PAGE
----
“ Hand Mixer / 200 watts / Easy grip handle / 5 speeds / Turbo boost button / Beater ejector button with safety feature / Chrome beaters / Beaters and dough hooks „
As I just moved into my own house, I had to go on a spending spree for household items, namely kitchen appliances. Being a student, I did not want to spend a huge amount of money but wanted a product that would do what was required and would be durable. Despite seeing mixed reviews for the Russel Hobbs basic mixer, I decided to give it a go since it was on offer. I have found it works well and has so far lasted nearly a year, for the £12 I paid, brilliant.
I cannot fault this product, for the price it is and considering it is from the basics range, it blends well on a variety of speeds and the beaters can easily be removed at the push of a button for them to be put into a dishwasher. The appliance itself is white so will fit in in any kitchen and it is small and compact, allowing it to be stored easily.
The only downside is that it is not as stable as some mixers and you can be standing there for a few minutes while your mixture is blended. However, for the price, it cannot be faulted.
Would fully recommend, especially for students learning to cook who have just moved out into their own home.
As a person who considers any lazy Sunday afternoon spent in the kitchen baking as a day well-spent, I get incredibly excited about any opportunity to go out and buy new kitchen appliances. New blender? Got it. New piping bag? Got it. Cupcake corer? Got it. Even if I don't need it, I've got it.
So when my old mixer started to go on the fritz, I practically fell over myself on the way to the shops to get a new one, and as this was a relatively cheap buy and it's specifications looked quite good (five speed settings! Wow!) so I decided to go with this one. Oh, how I regret that now. Never before have I found myself so frustrated with a mere kitchen appliance.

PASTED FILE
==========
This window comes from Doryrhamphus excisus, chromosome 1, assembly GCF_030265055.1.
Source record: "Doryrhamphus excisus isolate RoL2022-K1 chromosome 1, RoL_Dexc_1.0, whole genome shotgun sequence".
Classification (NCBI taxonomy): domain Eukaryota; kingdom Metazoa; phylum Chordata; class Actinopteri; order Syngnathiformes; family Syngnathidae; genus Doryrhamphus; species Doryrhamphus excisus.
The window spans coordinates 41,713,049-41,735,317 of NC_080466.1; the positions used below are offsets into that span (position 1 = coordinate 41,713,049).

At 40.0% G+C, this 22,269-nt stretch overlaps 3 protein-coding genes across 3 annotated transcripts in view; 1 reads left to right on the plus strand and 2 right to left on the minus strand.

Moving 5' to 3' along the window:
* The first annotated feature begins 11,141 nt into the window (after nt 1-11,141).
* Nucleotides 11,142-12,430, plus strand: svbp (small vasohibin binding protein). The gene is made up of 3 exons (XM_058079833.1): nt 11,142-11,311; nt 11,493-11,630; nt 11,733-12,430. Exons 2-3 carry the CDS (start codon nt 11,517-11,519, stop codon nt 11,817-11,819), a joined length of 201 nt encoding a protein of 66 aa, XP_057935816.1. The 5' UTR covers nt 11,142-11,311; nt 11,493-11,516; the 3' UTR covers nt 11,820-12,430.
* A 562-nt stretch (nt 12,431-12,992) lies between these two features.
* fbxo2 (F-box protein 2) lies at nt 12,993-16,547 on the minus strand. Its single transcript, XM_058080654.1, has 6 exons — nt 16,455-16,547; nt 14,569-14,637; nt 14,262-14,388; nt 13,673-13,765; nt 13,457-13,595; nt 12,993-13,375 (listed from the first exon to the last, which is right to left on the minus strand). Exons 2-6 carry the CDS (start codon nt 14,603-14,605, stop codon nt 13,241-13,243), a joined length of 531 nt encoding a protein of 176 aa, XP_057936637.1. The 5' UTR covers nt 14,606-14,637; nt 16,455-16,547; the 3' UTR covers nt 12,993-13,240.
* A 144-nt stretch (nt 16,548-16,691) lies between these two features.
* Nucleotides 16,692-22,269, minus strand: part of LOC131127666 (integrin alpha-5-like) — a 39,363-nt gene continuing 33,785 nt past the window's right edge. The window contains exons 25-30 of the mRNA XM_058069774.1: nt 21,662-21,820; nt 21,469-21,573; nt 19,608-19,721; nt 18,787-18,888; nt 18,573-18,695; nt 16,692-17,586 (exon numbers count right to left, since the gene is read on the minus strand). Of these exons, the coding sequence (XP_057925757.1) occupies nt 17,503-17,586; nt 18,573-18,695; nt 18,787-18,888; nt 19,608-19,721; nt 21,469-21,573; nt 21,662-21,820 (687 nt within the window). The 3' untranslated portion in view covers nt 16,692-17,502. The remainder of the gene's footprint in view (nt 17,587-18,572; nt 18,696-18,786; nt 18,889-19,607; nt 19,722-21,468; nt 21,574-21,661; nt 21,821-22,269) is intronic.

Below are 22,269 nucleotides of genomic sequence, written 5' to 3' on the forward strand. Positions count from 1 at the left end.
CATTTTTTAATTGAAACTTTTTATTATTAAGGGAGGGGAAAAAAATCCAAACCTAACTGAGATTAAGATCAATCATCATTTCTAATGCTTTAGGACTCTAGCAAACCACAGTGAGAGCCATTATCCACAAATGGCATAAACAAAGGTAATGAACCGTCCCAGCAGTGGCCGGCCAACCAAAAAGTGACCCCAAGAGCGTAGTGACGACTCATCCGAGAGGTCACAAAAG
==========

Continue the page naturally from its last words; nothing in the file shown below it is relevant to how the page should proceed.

So let's start with the good points. It's powerful. It doesn't take long at all to whip things up - butter and sugar, eggs... it takes half the time that it used to with my old mixer. It's a good price, it won't break the bank. It also looks nice, a tiny bit 'plasticky' but hey, I'm not entering it into a modelling competition here. I use it, wash it and put it back in the cupboard, so that doesn't bother me. It's also really lightweight, but don't think that makes it feel flimsy. It's quite robust and actually, given that I've dropped it (or thrown it in anger) on the floor a number of times, surprisingly sturdy. It mixes quite well also - on my last mixer, the beaters were spaced quite far apart, so that little lumps in your mixture would go right through without getting beaten in, and it would take ages to mix into the right consistency. No problem of that here.
BUT... (and that's a big but) the most frustrating thing about this mixer is the speed. You might be fooled into thinking that since this mixer has five speed settings, they are pretty varied. Let's say - slow, slow to medium, medium, medium to fast, and fast. But no. This mixer has - medium, a little bit faster, and then FAST FAST FAST!